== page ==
The FBI also catches wind of this bounty and deputy director Stanley Locke (Andy Garcia, always brimming with cool bravado) sends a duo of his best agents to ensure that nothing happens to Israel.  They come in the form of the veteran Carruthers (NARC-alumni Ray Liotta) and his younger partner Messner (Ryan Reynolds, playing things straight for a change) and they head to Lake Tahoe to the ritzy resort where Aces and his posse have locked themselves into.  Aces, like any other rich and connected man, has enough drugs and whores to last him weeks.  Unfortunately, time is not on his side and it soon becomes a race to see whether or not the goons or the heroes will reach him in time.  Soon, it becomes apparent that there is more to Israel’s story than anyone anticipated.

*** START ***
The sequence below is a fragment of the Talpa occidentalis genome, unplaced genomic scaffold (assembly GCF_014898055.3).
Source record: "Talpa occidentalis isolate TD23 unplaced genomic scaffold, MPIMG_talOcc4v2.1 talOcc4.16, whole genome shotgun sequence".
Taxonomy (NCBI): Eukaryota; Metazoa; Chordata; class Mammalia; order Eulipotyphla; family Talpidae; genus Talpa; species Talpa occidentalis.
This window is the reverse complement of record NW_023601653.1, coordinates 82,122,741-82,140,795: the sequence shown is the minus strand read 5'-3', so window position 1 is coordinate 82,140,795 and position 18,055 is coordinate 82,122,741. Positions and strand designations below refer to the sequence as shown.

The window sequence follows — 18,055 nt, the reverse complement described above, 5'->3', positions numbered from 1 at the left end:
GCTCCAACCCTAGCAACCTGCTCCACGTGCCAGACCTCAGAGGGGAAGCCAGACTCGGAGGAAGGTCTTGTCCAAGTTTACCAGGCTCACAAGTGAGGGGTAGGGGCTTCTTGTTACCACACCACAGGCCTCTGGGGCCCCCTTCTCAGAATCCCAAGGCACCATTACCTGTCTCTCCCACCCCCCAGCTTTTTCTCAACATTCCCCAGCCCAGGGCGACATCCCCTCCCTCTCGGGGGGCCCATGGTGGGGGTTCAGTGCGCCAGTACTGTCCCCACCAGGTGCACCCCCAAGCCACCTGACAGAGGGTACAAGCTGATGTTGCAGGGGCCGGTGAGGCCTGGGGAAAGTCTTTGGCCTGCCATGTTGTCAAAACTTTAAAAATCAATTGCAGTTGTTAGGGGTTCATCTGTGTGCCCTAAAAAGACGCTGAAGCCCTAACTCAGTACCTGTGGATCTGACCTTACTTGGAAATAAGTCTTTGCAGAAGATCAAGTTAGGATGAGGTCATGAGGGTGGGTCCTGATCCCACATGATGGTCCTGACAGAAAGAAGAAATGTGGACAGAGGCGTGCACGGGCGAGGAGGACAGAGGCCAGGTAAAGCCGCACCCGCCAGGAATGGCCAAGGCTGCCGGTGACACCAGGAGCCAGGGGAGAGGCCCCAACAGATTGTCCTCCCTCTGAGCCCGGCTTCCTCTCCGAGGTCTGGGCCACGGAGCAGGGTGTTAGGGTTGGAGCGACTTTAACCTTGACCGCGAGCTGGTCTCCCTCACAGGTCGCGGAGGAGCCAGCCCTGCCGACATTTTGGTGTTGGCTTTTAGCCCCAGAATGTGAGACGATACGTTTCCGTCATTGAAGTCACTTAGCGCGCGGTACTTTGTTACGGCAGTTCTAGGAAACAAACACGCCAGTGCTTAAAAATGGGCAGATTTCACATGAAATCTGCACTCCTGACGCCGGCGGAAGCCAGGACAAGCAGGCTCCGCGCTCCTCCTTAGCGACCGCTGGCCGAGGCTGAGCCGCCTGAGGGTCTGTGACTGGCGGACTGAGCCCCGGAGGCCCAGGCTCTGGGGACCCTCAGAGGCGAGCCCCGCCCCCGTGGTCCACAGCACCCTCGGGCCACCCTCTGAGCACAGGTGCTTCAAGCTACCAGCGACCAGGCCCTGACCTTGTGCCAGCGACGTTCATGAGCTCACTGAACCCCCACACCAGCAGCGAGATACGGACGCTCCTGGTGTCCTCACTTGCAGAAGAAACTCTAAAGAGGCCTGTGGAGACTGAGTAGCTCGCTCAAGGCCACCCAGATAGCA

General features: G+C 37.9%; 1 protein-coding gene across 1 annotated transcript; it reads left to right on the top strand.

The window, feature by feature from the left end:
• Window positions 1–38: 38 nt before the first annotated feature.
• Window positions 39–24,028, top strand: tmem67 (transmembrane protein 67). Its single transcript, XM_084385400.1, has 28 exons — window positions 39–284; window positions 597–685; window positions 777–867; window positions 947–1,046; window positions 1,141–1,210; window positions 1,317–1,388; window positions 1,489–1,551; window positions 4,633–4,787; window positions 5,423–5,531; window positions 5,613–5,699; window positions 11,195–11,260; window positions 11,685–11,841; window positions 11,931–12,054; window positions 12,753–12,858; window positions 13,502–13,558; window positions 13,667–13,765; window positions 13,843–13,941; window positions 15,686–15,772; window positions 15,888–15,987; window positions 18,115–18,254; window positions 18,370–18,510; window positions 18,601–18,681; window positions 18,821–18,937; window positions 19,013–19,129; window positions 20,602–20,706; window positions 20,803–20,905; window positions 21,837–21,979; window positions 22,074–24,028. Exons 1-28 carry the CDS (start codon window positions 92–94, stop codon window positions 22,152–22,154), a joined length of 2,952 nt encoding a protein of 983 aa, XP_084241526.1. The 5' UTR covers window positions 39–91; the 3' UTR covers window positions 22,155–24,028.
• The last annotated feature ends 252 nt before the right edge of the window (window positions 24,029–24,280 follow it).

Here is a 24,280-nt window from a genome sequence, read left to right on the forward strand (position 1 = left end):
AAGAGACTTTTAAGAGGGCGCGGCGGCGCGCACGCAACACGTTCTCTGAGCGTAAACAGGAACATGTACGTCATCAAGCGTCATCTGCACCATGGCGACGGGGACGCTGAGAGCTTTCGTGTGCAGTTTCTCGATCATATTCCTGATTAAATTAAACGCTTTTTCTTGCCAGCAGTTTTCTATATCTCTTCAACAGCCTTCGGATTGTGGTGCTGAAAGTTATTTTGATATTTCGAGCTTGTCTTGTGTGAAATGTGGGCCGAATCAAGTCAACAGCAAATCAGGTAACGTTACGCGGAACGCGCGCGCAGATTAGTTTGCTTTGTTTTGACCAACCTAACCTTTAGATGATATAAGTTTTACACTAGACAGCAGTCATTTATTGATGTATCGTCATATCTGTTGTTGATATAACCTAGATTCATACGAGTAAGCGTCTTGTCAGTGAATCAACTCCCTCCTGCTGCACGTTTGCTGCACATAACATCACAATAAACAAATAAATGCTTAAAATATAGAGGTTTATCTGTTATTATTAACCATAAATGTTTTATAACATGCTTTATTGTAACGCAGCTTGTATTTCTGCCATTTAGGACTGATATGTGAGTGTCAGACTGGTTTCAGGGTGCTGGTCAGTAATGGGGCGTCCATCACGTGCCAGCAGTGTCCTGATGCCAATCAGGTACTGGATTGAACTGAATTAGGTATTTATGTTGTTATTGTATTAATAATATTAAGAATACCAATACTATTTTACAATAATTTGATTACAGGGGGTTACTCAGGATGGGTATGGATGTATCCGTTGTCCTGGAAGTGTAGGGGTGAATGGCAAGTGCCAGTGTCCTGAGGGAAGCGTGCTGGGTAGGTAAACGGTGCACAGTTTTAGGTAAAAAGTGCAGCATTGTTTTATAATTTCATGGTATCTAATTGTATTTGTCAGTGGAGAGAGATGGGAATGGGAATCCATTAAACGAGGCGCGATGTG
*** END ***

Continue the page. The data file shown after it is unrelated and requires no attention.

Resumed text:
There are elements of SMOKIN’ ACES that I enjoyed.  Oddly, I appreciated the film’s wanton disregard to civility and morality.  This is a bloody, violent, and grungy auctioneer that is at its most comfortable when it parades around its remarkably amoral rouge gallery of scum.  Nihilistic hoodlums, some of whom are memorable in their grizzly actions, populate the film.  The film never apologizes for its over-the-top exuberance with its carnage and – during many scenes – Carnahan manages to create some shock and awe (some characters that you think will be major players get picked off early, and when you don’t expect them to).  There are also some moments of macabre comedy thrown into the mix, as with one wickedly droll moment where one of the neo-Nazi hitmen uses one of their dead victims as a puppet for their own twisted fantasy dialogue.  As an orgy of hard-core violence and repugnant and oppressive rejects, SMOKIN' ACES is never a truly dull experience.